* Differences in rule-based versus principle-based approaches to ethics

* Compliance with fundamental ethical principles of integrity, objectivity, commitment to professional competence and due care and confidentiality

* Professional behavior and compliance with technical standards and laws

* Concepts of independence, skepticism, conflicts of interest accountability and public expectations

* Social responsibility

* Nature of professional fiduciary responsibilities

* Ethical dilemmas and consequences of unethical behavior to the individual, to the profession, and to society at-large

* Corporate governance and public interest.

The rest of this article is only available to active members of Questia

Sign up now for a free, 1-day trial and receive full access to:

  • Questia's entire collection
  • Automatic bibliography creation
  • More helpful research tools like notes, citations, and highlights
  • Ad-free environment

Already a member? Log in now.

Notes for this article

Add a new note
If you are trying to select text to create highlights or citations, remember that you must now click or tap on the first word, and then click or tap on the last word.
One moment ...
Project items

Items saved from this article

This article has been saved
Highlights (0)
Some of your highlights are legacy items.

Highlights saved before July 30, 2012 will not be displayed on their respective source pages.

You can easily re-create the highlights by opening the book page or article, selecting the text, and clicking “Highlight.”

Citations (0)
Some of your citations are legacy items.

Any citation created before July 30, 2012 will labeled as a “Cited page.” New citations will be saved as cited passages, pages or articles.

We also added the ability to view new citations from your projects or the book or article where you created them.

Notes (0)
Bookmarks (0)

You have no saved items from this article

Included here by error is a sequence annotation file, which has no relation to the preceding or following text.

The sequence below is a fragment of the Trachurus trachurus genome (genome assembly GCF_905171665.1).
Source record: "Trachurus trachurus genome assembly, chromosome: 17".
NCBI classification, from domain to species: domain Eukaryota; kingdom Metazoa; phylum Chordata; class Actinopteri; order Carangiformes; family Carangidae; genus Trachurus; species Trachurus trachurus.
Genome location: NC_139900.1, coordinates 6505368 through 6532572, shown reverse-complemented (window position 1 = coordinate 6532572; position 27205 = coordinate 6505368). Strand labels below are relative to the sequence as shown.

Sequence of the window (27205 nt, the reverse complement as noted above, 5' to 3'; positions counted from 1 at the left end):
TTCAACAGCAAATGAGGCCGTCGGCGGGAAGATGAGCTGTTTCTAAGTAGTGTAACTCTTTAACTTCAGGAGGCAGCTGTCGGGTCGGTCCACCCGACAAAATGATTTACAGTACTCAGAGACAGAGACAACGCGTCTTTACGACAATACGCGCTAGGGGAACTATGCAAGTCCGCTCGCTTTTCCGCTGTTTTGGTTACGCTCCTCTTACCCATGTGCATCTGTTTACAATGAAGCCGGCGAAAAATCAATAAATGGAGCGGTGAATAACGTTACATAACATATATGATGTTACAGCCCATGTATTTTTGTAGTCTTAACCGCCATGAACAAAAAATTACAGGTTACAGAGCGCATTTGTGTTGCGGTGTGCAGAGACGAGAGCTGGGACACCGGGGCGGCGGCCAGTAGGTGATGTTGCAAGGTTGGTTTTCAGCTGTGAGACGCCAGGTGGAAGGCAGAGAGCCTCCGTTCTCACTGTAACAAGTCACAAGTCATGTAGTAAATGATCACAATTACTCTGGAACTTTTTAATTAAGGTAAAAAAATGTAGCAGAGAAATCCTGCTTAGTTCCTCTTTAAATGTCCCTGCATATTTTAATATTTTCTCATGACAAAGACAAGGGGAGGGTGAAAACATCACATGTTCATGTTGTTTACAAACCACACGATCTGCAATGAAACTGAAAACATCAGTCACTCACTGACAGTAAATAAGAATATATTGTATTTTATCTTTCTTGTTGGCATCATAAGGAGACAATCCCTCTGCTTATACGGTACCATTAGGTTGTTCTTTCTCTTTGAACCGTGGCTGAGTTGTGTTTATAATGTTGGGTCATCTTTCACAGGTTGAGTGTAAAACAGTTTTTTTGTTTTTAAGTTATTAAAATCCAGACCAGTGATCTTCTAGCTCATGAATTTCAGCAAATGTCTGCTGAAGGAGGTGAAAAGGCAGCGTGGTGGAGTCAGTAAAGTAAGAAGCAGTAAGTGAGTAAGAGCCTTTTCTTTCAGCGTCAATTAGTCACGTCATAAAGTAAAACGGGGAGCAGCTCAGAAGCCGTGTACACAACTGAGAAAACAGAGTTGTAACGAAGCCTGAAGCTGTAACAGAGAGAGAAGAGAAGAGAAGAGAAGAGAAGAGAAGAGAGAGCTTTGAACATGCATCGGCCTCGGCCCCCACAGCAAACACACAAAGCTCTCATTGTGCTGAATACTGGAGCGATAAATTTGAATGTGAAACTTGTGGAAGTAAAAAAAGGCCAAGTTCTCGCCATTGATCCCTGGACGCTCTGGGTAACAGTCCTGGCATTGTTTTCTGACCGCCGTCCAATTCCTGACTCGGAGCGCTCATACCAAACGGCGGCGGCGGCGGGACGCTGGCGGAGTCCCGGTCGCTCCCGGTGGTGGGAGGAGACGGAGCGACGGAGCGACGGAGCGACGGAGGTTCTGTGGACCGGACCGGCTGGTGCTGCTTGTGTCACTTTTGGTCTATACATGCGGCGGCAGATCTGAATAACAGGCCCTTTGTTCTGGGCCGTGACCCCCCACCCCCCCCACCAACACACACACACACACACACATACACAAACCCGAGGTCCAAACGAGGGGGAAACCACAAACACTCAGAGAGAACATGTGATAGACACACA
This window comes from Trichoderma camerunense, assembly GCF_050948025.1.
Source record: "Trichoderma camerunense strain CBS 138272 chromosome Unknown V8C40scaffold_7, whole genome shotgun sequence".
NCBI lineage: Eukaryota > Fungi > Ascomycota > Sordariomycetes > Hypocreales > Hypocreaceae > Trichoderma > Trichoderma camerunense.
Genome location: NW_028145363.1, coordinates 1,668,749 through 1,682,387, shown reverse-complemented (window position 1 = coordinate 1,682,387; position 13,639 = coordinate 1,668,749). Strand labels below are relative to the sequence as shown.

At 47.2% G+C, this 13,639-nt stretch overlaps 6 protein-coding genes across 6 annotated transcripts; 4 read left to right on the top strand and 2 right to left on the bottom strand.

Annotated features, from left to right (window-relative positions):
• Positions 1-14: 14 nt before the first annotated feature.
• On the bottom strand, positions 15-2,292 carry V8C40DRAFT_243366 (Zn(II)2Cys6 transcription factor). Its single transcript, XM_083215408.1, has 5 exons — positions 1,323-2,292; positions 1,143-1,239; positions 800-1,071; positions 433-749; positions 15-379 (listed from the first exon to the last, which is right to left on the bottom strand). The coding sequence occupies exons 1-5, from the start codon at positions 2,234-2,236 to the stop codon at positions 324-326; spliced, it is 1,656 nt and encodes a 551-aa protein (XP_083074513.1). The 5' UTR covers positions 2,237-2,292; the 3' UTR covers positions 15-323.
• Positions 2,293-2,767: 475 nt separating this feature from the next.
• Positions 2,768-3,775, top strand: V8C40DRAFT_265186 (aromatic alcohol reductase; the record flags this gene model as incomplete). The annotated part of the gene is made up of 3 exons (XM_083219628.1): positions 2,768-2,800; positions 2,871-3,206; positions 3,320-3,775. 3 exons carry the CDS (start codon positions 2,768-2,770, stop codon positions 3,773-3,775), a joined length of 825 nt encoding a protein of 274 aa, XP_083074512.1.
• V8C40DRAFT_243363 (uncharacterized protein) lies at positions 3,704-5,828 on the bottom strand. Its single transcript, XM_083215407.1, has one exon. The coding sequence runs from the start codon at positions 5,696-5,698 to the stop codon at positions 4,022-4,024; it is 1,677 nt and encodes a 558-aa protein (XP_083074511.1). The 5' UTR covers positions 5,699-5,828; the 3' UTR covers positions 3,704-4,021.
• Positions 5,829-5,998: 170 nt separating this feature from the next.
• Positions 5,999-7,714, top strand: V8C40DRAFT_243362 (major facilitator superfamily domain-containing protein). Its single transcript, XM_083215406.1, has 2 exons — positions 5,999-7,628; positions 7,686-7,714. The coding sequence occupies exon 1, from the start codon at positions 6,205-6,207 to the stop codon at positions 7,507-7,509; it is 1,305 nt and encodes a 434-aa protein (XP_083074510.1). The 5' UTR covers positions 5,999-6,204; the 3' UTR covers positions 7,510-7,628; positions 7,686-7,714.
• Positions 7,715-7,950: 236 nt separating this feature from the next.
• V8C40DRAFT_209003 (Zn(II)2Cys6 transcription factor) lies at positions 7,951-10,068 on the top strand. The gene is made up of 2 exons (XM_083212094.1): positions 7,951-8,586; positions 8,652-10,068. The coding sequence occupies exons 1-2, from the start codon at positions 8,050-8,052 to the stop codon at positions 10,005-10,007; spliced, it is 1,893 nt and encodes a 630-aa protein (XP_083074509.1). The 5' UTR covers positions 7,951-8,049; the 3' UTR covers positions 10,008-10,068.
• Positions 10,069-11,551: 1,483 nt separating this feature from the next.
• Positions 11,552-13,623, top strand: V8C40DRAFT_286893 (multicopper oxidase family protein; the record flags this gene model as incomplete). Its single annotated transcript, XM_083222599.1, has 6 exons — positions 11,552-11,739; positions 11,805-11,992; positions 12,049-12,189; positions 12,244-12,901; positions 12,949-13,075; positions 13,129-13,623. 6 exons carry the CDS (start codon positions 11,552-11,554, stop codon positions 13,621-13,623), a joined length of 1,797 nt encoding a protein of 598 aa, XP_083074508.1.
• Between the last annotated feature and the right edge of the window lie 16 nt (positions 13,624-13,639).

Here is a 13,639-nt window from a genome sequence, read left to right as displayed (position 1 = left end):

Project items include:
  • Saved book/article
  • Highlights
  • Quotes/citations
  • Notes
  • Bookmarks
Notes
Cite this article

Cited article

Style
Citations are available only to our active members.
Sign up now to cite pages or passages in MLA, APA and Chicago citation styles.

(Einhorn, 1992, p. 25)

(Einhorn 25)

1

1. Lois J. Einhorn, Abraham Lincoln, the Orator: Penetrating the Lincoln Legend (Westport, CT: Greenwood Press, 1992), 25, http://www.questia.com/read/27419298.

Cited article

Ethics in Accounting: An Indispensable Course?
Settings

Settings

Typeface
Text size Smaller Larger
Search within

Search within this article

Look up

Look up a word

  • Dictionary
  • Thesaurus
Please submit a word or phrase above.
Print this page

Print this page

Why can't I print more than one page at a time?

Full screen

matching results for page

Cited passage

Style
Citations are available only to our active members.
Sign up now to cite pages or passages in MLA, APA and Chicago citation styles.

"Portraying himself as an honest, ordinary person helped Lincoln identify with his audiences." (Einhorn, 1992, p. 25).

"Portraying himself as an honest, ordinary person helped Lincoln identify with his audiences." (Einhorn 25)

"Portraying himself as an honest, ordinary person helped Lincoln identify with his audiences."1

1. Lois J. Einhorn, Abraham Lincoln, the Orator: Penetrating the Lincoln Legend (Westport, CT: Greenwood Press, 1992), 25, http://www.questia.com/read/27419298.

Cited passage

Welcome to the new Questia Reader

The Questia Reader has been updated to provide you with an even better online reading experience.  It is now 100% Responsive, which means you can read our books and articles on any sized device you wish.  All of your favorite tools like notes, highlights, and citations are still here, but the way you select text has been updated to be easier to use, especially on touchscreen devices.  Here's how:

1. Click or tap the first word you want to select.
2. Click or tap the last word you want to select.

OK, got it!

Thanks for trying Questia!

Please continue trying out our research tools, but please note, full functionality is available only to our active members.

Your work will be lost once you leave this Web page.

For full access in an ad-free environment, sign up now for a FREE, 1-day trial.

Already a member? Log in now.